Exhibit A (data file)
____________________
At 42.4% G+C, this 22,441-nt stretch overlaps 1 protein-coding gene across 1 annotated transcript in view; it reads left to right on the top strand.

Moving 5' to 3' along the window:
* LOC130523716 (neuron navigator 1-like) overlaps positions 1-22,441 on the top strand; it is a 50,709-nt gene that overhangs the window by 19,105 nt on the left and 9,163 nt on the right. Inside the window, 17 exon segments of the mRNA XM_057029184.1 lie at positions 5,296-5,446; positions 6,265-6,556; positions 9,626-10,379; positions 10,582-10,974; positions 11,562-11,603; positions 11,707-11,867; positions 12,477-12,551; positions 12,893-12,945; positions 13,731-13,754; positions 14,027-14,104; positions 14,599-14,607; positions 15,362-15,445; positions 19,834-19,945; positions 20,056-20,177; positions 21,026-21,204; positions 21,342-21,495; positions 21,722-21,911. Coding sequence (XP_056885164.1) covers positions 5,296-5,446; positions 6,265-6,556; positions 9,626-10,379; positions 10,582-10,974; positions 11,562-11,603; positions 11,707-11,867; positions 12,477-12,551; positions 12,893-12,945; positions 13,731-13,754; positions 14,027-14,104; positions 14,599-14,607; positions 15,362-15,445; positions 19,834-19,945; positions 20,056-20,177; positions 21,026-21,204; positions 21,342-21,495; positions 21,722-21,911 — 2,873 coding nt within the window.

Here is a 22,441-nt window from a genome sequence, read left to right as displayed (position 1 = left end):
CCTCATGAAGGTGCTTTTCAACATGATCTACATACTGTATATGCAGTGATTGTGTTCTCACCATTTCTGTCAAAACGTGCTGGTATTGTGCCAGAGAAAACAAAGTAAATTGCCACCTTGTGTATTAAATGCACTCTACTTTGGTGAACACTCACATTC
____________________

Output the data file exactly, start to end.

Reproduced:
At 42.4% G+C, this 22,441-nt stretch overlaps 1 protein-coding gene across 1 annotated transcript in view; it reads left to right on the top strand.

Moving 5' to 3' along the window:
* LOC130523716 (neuron navigator 1-like) overlaps positions 1-22,441 on the top strand; it is a 50,709-nt gene that overhangs the window by 19,105 nt on the left and 9,163 nt on the right. Inside the window, 17 exon segments of the mRNA XM_057029184.1 lie at positions 5,296-5,446; positions 6,265-6,556; positions 9,626-10,379; positions 10,582-10,974; positions 11,562-11,603; positions 11,707-11,867; positions 12,477-12,551; positions 12,893-12,945; positions 13,731-13,754; positions 14,027-14,104; positions 14,599-14,607; positions 15,362-15,445; positions 19,834-19,945; positions 20,056-20,177; positions 21,026-21,204; positions 21,342-21,495; positions 21,722-21,911. Coding sequence (XP_056885164.1) covers positions 5,296-5,446; positions 6,265-6,556; positions 9,626-10,379; positions 10,582-10,974; positions 11,562-11,603; positions 11,707-11,867; positions 12,477-12,551; positions 12,893-12,945; positions 13,731-13,754; positions 14,027-14,104; positions 14,599-14,607; positions 15,362-15,445; positions 19,834-19,945; positions 20,056-20,177; positions 21,026-21,204; positions 21,342-21,495; positions 21,722-21,911 — 2,873 coding nt within the window.

Here is a 22,441-nt window from a genome sequence, read left to right as displayed (position 1 = left end):
CCTCATGAAGGTGCTTTTCAACATGATCTACATACTGTATATGCAGTGATTGTGTTCTCACCATTTCTGTCAAAACGTGCTGGTATTGTGCCAGAGAAAACAAAGTAAATTGCCACCTTGTGTATTAAATGCACTCTACTTTGGTGAACACTCACATTC